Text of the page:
Country Living Series

Thursday, August 31, 2017

Giga-ridiculous

We interrupt your boring, humdrum lives to bring you a slice of Rich'n'Famous ridiculousness.

Recently Daily Mail UK profiled a "gigamansion" being built in Los Angeles which will have "20 bedrooms, 30 bathrooms, a 30-car garage, a two-story waterfall and a 40-seat home theater." Oh, and don't forget five (five!) swimming pools, "a temperature-controlled room for storing fresh flowers and a sitting room surrounded by jellyfish tanks instead of walls." The price is a trifling $500 million. Half a billion bucks.


Actress Jennifer Aniston, whose humble $21 million log cabin is next door, seems particularly miffed at the massive construction taking place nearly in her backyard.


(Aniston is no slouch in the Rich'n'Famous ridiculousness category. Apparently her husband "admitted that his wife had so many outfits that they had to renovate one part of the garage area into a 2,000 sq ft wardrobe at an estimated $60,000 cost. 'We made an extension on our house. We found more room to sort of create a better bathroom and a closet,' he says.")

Far be it for me to ever find common ground with the likes of Jennifer Aniston, but I do find myself sympathetic in this case. At 100,000 square feet, it's like having a mall built right next door.

I found myself particularly struck by the five swimming pools. Why five? Is there a different pool for each day of the week? For different moods? Why just five? Why not, say, eighteen? Are the potential buyers of this gigamansion such avid swimmers that they require five pools to meet their needs?


These kinds of "gigamansions" are almost comical in that the developers seem to run out of ideas for new luxurious amenities to include, so instead they fall back on building multiples of stuff, like swimming pools. I guess there comes a point -- when the size is off the scale -- that architects just don't know what else to add. "I know -- we'll add another pool and push the house's square footage up another 10,000 feet!"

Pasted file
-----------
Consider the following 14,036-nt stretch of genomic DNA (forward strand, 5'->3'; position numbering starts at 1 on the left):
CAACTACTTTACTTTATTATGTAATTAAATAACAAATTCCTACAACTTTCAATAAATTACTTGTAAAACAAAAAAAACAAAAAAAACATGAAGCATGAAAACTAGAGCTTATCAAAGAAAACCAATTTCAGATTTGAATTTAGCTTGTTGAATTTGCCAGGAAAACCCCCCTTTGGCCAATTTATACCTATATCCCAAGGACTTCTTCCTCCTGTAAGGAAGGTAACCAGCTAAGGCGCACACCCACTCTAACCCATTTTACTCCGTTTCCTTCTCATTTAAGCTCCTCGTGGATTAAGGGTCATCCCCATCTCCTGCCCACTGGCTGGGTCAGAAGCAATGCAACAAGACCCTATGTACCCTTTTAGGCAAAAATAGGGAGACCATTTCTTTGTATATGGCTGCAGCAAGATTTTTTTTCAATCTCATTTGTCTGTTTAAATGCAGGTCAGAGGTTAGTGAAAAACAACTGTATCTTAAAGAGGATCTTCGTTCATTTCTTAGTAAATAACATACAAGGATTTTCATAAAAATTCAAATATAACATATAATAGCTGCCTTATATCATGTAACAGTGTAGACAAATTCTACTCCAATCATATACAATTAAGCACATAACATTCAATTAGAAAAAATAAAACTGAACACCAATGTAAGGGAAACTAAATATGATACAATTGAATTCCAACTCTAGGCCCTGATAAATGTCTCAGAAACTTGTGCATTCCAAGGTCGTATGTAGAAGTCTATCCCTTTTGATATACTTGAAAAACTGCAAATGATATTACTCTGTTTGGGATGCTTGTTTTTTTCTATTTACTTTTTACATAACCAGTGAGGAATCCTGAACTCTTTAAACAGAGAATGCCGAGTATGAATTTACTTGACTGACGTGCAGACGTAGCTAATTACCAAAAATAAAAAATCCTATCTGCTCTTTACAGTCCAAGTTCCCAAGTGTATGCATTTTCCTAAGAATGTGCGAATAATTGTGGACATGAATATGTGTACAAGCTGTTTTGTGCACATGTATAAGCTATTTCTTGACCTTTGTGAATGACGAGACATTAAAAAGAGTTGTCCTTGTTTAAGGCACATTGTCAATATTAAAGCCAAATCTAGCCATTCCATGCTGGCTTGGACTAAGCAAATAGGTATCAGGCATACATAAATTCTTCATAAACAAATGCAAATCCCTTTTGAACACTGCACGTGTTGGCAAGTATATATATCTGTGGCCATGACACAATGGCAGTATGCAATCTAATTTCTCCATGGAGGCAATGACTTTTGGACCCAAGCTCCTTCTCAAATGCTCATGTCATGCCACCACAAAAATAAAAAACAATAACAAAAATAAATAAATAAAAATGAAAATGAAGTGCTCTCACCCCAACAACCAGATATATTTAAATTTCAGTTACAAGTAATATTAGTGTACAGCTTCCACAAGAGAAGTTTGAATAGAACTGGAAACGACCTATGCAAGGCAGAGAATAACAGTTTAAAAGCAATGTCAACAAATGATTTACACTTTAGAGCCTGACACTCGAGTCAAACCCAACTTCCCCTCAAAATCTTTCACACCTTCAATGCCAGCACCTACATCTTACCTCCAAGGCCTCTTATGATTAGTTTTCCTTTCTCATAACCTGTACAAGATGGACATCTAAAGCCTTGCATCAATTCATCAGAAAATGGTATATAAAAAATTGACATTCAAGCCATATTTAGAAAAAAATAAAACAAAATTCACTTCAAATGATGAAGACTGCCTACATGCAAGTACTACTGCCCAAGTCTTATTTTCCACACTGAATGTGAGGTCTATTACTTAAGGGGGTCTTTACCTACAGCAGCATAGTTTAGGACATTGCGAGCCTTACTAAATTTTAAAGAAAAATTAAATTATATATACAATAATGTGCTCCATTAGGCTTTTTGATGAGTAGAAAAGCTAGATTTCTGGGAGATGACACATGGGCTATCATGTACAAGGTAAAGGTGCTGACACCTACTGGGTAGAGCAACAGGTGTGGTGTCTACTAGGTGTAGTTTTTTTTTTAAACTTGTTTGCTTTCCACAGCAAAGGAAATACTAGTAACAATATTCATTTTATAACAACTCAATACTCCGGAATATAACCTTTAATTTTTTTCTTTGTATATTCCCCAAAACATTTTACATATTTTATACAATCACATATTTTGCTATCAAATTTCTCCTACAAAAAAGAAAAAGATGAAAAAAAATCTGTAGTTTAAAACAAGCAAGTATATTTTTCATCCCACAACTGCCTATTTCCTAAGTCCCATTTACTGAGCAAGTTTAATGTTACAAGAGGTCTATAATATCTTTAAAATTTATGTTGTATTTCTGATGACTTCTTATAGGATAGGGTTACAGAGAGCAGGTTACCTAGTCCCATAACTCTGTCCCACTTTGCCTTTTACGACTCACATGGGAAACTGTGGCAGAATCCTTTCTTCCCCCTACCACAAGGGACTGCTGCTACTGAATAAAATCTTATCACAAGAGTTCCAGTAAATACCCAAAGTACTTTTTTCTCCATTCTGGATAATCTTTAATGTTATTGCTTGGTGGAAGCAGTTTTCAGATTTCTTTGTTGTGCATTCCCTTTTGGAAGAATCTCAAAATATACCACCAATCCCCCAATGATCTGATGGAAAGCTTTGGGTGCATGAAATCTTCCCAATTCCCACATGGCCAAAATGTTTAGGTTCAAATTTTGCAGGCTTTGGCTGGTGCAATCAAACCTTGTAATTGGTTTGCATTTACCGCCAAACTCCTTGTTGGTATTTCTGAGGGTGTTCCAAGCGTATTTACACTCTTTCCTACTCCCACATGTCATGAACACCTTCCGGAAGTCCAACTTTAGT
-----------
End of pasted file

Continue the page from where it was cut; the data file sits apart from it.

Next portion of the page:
The developer himself admits most of what he's building is for show. The glass-walled library will have a double-height ceiling and be surrounded on three sides by water, but it's not a place for reading. "Nobody really reads books," the developer says, "so I'm just going to fill the shelves with white books, for looks."


(Bonus question: If "nobody really reads books" anymore, why did you include a library?)

The house is being built on spec. "We have a very specific client in mind," says the developer. "Someone who already has a $100 million yacht and seven houses all over the world, in London and Dubai and whatever. To be able to say that the biggest, most expensive house in the world is here, that will really be good for LA."

GQ Magazine notes something funny about these enormous homes: They're not really homes "in the usual sense of the word. Most buyers live on other continents and visit these properties for only a week or two each year, using them mainly as places to park their wealth." (In other words, it's the world's most expensive hotel.)

As it turns out, there is another gigamansion already built in Los Angeles, this one a paltry $250 million and a modest 38,000 square feet. By gigamansion standards, its amenities are lowly: 12 bedrooms, 21 bathrooms, three kitchens, six bars, a massage room and spa, fitness center, two wine-champagne cellars, two commercial elevators (lined in alligator skin), the "most advanced home theater in any U.S. home," and an 85-foot infinity pool.


Oh, and a candy room. Don't forget the candy room.